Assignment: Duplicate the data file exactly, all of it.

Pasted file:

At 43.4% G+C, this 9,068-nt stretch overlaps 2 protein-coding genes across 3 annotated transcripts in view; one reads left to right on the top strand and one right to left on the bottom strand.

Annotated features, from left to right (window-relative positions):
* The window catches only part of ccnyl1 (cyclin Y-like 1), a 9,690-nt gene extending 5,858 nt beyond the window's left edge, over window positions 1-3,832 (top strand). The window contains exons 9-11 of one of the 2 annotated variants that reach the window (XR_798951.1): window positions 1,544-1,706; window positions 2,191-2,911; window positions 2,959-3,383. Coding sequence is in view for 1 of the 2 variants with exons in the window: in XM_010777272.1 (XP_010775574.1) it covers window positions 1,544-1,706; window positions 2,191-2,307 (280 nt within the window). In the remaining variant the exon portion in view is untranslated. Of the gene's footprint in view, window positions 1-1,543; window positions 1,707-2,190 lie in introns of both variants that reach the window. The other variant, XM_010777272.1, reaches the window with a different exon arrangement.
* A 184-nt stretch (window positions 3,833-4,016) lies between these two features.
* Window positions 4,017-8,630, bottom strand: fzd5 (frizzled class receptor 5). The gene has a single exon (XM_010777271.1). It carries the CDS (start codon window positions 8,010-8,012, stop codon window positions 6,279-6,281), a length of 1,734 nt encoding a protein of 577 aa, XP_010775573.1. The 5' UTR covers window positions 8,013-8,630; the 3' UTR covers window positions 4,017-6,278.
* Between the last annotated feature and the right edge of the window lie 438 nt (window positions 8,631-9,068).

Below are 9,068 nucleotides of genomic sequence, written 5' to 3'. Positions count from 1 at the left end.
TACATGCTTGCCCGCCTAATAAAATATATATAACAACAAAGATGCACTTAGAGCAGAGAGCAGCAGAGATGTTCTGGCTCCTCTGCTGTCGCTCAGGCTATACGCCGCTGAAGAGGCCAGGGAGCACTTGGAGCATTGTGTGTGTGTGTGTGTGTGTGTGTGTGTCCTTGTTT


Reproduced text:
At 43.4% G+C, this 9,068-nt stretch overlaps 2 protein-coding genes across 3 annotated transcripts in view; one reads left to right on the top strand and one right to left on the bottom strand.

Annotated features, from left to right (window-relative positions):
* The window catches only part of ccnyl1 (cyclin Y-like 1), a 9,690-nt gene extending 5,858 nt beyond the window's left edge, over window positions 1-3,832 (top strand). The window contains exons 9-11 of one of the 2 annotated variants that reach the window (XR_798951.1): window positions 1,544-1,706; window positions 2,191-2,911; window positions 2,959-3,383. Coding sequence is in view for 1 of the 2 variants with exons in the window: in XM_010777272.1 (XP_010775574.1) it covers window positions 1,544-1,706; window positions 2,191-2,307 (280 nt within the window). In the remaining variant the exon portion in view is untranslated. Of the gene's footprint in view, window positions 1-1,543; window positions 1,707-2,190 lie in introns of both variants that reach the window. The other variant, XM_010777272.1, reaches the window with a different exon arrangement.
* A 184-nt stretch (window positions 3,833-4,016) lies between these two features.
* Window positions 4,017-8,630, bottom strand: fzd5 (frizzled class receptor 5). The gene has a single exon (XM_010777271.1). It carries the CDS (start codon window positions 8,010-8,012, stop codon window positions 6,279-6,281), a length of 1,734 nt encoding a protein of 577 aa, XP_010775573.1. The 5' UTR covers window positions 8,013-8,630; the 3' UTR covers window positions 4,017-6,278.
* Between the last annotated feature and the right edge of the window lie 438 nt (window positions 8,631-9,068).

Below are 9,068 nucleotides of genomic sequence, written 5' to 3'. Positions count from 1 at the left end.
TACATGCTTGCCCGCCTAATAAAATATATATAACAACAAAGATGCACTTAGAGCAGAGAGCAGCAGAGATGTTCTGGCTCCTCTGCTGTCGCTCAGGCTATACGCCGCTGAAGAGGCCAGGGAGCACTTGGAGCATTGTGTGTGTGTGTGTGTGTGTGTGTGTGTCCTTGTTT